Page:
Sea Technology

AUG 2013

The industry's recognized authority for design, engineering and application of equipment and services in the global ocean community

Issue link: http://sea-technology.epubxp.com/i/148574

Contents of this Issue

Navigation

Page 10 of 99

(Top) AUVs and ROVs can carry sonars for visual inspection of the structures and are not affected by turbid water conditions. (Middle) The Bluefn Hawkes ROV (U-4000) can stationkeep in currents of up to 6 knots. (Bottom) Onboard tether and power system allow for a tether diameter of less than 4 millimeters, and the entire system can be mobilized out of a 40-foot transportable ISO container. stallations have historically occurred in waters of 20 meters or less, although there is a trend in offshore wind to drive to deeper water depths. OTEC technologies generally occur at a sea wall, where cool water from very deep locations (1,000 meters or more) is pumped to a shallow location for thermal energy conversion. The very nature of MHK and offshore wind installations fnds them located in environments where wind, waves, tides and currents are consistently energetic enough to make conversion into electricity both viable and, ideally, cost-effective. While benefcial from an energy standpoint, these locations can be extremely challenging from an installation and maintenance perspective. Modern ROVs used for support cannot sustain stationkeeping beyond approximately 2 knots, far below the currents of up to 6 knots observed in some candidate deployment areas. In addition, the strong winds and high tidal and ocean currents found in littoral waters favored by these technologies are often accompanied by extremely poor water clarity. The primary sensory feedback, video data, is obscured to the point of rendering divers or ROVs useless in certain conditions. This leads to costly delays while the support resources wait for favorable conditions to resume operations, despite support vessels being more than capable in surface environments. Support activities for MHK and offshore wind installations can be grouped into four main categories: initial site survey, installation, cabling, and both fnal and maintenance surveys. These support operations require a variety of subsea assets on site to execute the installation and maintenance, ranging from specialized vessels to commercial divers to towed-survey sleds to ROVs. Such operations are often both time consuming and expensive. While MHK and wind turbine installations are relatively shallow, high currents can reduce the effectiveness of towed systems and ROVs, and reduced visibility can challenge the effectiveness of divers. Robotic systems, such as AUVs and innovative ROVs, can address these challenges by providing highly accurate survey capability and ROV station-keeping in high-current environments with forward-looking sonars such that the operational availability is signifcantly higher than has been observed to date, reducing overall installation costs and improving the cost-effectiveness of the system over its lifetime. Bluefn Robotics AUVs The Bluefn Robotics AUVs are versatile systems that can be used for a wide range of survey types. For shallow or deep survey applications, the Bluefn-21 is a capable, confgurable tool that can obtain high-quality data from an array of oceanographic sensors. It can maintain sensor positioning at an ideal height, between 10 and 50 meters, above the seafoor during surveys, is unaffected by surface sea states and can follow a rough terrain to produce the best possible images— www.sea-technology.com August 2013 / st 11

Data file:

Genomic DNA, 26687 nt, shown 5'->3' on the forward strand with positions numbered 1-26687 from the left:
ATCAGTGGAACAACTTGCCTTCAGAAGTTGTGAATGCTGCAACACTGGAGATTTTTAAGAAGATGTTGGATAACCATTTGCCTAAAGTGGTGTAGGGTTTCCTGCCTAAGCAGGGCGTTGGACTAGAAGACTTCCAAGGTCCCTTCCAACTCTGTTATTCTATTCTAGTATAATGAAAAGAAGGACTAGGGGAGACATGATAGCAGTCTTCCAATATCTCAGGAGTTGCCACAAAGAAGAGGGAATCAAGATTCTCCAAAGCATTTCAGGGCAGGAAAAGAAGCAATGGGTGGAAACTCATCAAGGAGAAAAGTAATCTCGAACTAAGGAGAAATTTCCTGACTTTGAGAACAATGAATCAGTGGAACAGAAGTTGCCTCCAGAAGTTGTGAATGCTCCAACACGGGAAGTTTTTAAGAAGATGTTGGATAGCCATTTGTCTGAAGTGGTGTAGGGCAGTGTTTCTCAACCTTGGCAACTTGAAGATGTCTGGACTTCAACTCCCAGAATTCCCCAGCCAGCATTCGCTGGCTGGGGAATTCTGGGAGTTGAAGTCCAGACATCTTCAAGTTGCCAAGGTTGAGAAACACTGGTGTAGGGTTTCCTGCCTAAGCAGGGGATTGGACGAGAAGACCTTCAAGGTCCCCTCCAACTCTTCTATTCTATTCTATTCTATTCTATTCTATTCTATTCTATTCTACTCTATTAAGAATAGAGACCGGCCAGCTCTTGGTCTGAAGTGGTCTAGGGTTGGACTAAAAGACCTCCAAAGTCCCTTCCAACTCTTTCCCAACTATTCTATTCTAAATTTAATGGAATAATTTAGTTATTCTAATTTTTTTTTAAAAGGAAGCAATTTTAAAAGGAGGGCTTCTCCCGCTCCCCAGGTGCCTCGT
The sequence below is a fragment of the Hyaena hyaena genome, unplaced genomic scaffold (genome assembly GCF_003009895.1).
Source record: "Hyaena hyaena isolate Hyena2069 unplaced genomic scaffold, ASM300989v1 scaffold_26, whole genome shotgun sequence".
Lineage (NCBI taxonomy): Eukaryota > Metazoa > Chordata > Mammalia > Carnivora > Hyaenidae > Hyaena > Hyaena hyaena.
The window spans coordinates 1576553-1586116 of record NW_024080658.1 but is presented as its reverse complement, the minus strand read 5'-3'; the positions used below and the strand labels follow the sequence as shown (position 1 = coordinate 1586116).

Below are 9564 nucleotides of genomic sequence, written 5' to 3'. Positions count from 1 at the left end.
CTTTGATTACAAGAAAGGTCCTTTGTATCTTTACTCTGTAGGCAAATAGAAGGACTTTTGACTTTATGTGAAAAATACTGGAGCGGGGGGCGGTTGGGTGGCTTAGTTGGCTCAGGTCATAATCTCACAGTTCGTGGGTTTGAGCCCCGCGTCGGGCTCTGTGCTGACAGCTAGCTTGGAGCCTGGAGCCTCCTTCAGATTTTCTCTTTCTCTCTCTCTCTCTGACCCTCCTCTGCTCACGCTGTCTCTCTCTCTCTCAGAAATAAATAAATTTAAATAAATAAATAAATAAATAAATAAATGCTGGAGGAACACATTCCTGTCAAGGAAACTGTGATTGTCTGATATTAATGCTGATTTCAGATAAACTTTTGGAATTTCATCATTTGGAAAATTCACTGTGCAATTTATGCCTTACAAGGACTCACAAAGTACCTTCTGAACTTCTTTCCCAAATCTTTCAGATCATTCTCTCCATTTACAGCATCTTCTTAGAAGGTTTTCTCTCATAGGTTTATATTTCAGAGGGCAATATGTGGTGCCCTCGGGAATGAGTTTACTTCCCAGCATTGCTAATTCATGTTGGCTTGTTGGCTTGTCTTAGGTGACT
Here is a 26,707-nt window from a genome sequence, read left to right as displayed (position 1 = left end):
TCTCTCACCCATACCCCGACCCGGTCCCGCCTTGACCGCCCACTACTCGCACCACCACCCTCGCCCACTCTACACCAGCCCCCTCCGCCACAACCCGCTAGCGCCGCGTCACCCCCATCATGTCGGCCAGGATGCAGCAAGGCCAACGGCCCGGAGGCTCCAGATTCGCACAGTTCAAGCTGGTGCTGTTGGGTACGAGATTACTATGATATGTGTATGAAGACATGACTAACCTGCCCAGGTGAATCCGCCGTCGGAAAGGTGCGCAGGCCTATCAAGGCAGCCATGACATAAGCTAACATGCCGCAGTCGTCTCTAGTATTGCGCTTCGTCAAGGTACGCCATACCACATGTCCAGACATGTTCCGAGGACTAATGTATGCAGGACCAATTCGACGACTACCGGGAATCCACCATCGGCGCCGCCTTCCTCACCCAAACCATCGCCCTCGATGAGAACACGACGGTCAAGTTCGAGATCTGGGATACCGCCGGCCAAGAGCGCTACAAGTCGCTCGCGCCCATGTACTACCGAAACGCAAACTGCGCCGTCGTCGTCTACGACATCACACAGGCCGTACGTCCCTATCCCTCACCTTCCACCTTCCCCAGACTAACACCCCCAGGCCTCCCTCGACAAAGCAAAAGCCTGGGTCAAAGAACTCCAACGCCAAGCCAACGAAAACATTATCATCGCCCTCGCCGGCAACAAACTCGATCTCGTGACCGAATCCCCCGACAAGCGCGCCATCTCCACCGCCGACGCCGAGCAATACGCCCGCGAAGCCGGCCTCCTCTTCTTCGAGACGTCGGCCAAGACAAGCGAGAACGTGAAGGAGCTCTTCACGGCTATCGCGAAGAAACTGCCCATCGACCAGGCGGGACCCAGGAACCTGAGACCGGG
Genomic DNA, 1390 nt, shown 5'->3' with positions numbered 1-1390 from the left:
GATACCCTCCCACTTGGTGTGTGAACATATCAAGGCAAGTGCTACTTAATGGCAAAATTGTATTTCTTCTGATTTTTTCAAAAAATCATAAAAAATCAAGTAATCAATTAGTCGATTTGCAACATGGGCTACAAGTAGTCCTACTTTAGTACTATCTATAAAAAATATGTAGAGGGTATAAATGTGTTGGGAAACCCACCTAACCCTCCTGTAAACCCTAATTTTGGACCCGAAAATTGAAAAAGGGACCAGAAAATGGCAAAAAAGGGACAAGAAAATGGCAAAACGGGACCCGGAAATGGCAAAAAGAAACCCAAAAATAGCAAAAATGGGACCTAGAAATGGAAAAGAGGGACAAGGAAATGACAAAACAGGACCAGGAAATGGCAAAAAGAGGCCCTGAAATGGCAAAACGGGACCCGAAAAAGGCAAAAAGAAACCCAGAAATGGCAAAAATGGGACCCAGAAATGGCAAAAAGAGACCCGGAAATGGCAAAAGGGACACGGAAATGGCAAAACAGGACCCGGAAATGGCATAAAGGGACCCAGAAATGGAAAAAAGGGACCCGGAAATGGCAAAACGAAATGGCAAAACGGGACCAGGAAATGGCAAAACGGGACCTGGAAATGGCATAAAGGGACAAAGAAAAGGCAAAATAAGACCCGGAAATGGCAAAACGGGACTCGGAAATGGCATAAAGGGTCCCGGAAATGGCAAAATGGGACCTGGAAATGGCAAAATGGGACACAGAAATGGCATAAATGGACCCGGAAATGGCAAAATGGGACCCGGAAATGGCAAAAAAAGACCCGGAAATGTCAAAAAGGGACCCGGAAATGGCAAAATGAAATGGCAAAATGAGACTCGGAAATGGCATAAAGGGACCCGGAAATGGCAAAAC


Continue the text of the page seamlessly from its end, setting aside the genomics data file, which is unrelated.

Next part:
Articles in this issue

Links on this page

Archives of this issue

view archives of Sea Technology - AUG 2013
loading...
Sea Technology
Welcome!
If you're not a subscriber, please click here.